Polish photographer Kamila Stepien produces paradoxical projects – all whimsical and anchored into a raw reality. With Lovers stay at home, created during the confinement, she signs an intimate documentary and questions the notions of love, passion, illness and freedom.
Fisheye : How would you introduce yourself?
Kamila Stepien : I am a melancholic filmmaker, turned photojournalist, in search of visions of our contemporary world.
What was your photographic “click”?
As a filmmaker and director of photography, I used to spend my time organising fashion photoshoots, but I felt like I did not belong in a studio, surrounded by stylists with perfect manicures and hairdos, nor working with teams of 25 persons… One day I took a community bus to discover the reality of the “Calais jungle”. The bus was stopped by the CRS, but nothing could stop me: under pouring rain, I hitchhiked there and entered a cloud of tear gas. Before me stood a group of migrants running away from the Police’s water cannons. My heart beat louder: I knew why I was there.
How do you develop your projects?
I apply my cinematic know-how, while focusing on intense and fantastic colours, inspired by fashion photography. Like Don Quijote, everyone has a severely distorted vision of reality. These colours represent for me a fantasy filter, through which I can maintain hopes and illusions.
What do you want to convey?
I want the viewer to feel a moment’s powerfulness, as well as its abstract dimension. In photojournalism, we never edit our images: we are delivering the naked and raw truth. But isn’t this reality another subjective vision, changing with every gaze?
I would rather accept my own bias: my pictures from Donbass, Ukraine, for instance, do not represent war as it is, but how I see it: tainted with pale pink. The migrants who have flown the Libyan hell, and wound up on Tunisian shores are seen through an electric blue filter, softening their lost gaze… From my raw images come all sorts of impossible, imaginary colours.
In Lovers stay at home, you tell a love story, who is the couple on the images?
They are a young couple, still fragile, who had just arrived in France. The lovers settled into my family home when Emmanuel Macron announced the quarantine. Everyone tried to support one another: their young love is a true brightness, and a mirage of carefreeness.
Why did you tackle this subject?
I wanted to highlight this reality, because besides the couple’s joyful moments, we can see despair, anger, pain… Ewa – my character, my muse – is someone you can easily fall in love with. I feel – as a woman – deeply committed by documenting her life.
As time goes by, things change, and the feminine figure has become a powerful, well represented element. In contemporary photography, another visual exploration thus began: the emancipated woman, who lets herself be free. These images not only document love during confinement, they also capture the modern woman, who dares to control her own life and experiment – new ways, new relations – looking for happiness. Ewa is my twin, my alter-ego, my feminine model – in public as in private.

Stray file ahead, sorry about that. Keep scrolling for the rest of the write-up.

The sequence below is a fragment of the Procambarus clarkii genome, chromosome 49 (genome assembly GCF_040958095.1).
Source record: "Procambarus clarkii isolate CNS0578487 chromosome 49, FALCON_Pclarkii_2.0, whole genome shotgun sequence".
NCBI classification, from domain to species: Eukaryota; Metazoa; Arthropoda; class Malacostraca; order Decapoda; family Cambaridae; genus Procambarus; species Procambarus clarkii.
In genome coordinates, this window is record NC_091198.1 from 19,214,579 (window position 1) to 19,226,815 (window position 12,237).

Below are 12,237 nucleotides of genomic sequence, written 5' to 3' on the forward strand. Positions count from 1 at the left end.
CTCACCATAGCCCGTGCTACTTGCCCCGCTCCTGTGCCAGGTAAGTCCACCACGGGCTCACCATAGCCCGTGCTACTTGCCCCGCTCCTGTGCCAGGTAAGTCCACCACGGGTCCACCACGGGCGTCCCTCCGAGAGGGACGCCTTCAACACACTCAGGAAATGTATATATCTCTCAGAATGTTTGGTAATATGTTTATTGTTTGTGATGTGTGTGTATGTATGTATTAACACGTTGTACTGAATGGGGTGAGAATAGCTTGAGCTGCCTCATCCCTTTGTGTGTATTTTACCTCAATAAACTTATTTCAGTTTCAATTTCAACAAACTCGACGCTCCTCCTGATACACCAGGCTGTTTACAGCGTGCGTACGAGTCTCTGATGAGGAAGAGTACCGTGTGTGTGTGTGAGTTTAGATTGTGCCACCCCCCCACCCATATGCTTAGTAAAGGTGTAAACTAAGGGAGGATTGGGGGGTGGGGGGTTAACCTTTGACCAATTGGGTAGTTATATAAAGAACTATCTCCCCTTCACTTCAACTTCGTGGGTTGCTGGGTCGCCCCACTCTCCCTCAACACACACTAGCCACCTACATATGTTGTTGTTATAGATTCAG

In this series, you compare love to a virus, why?
The strength of love attacks our brains like a virus. It is a power, enabling ordinary feelings to develop. Love, like a virus, ravages bodies and souls. How to react against an invisible phenomenon, taking its hold on us? On the one hand, the death – omnipresent – reminds us how small we truly are. On the other, emotion can save us from the feeling of distance caused by the quarantine.
Can you explain the use on colours in Lovers stay at home?
Paradoxically, this is the first time I have ever felt safe producing a photoreport in France. Black and white was also a first for me, it brings a disturbing quality and pushes me out of my comfort zone – I was influenced, I guess, by the fear that France would turn upside down, because of the virus. Locked between four walls, we reinvent themselves – and our photographic approaches. The monochrome was a way to break a cycle. The use of red symbolised my panic, facing the pandemic. Its chaotic presence represents a bad germ, penetrating the lungs of a healthy body.
What does the future have in store for your family?
In this family, all members have been confronted to problems of exile, separation, but also love. Epidemics and confinement highlight heartaches. The virus puts solidarity, faith and fear to the test. This couple did not stay together. With these circumstances, Mateusz, the man, with the help of the Polish consulate, took a bus home.
Following them during this quarantine helped me let go. My spirit was awakened, and in me resonated the memory of an evening in Krakow – where I witnessed the birth of this passionate relationship, saturated with colours and lights, youth and strength. I pierced their intimacy with my flash, as if it were a knife.
What have your learnt from this experience?
By photographing my family, I realised how vulnerable and fragile she was. I can only imagine how hard this ordeal is for others: the homeless, migrants, women victims of domestic violence, isolated persons…
What I feel the most, though, is tenderness. Many photographers have worked on love during the quarantine. My goal was to open a reflexion on women, their choices, their lifestyle, the respect of their bodies. With Ewa, I took the decision to reveal something private, which is very brave of her.
Any last words?
Nothing is fatal, everything is possible!
© Kamila Stepien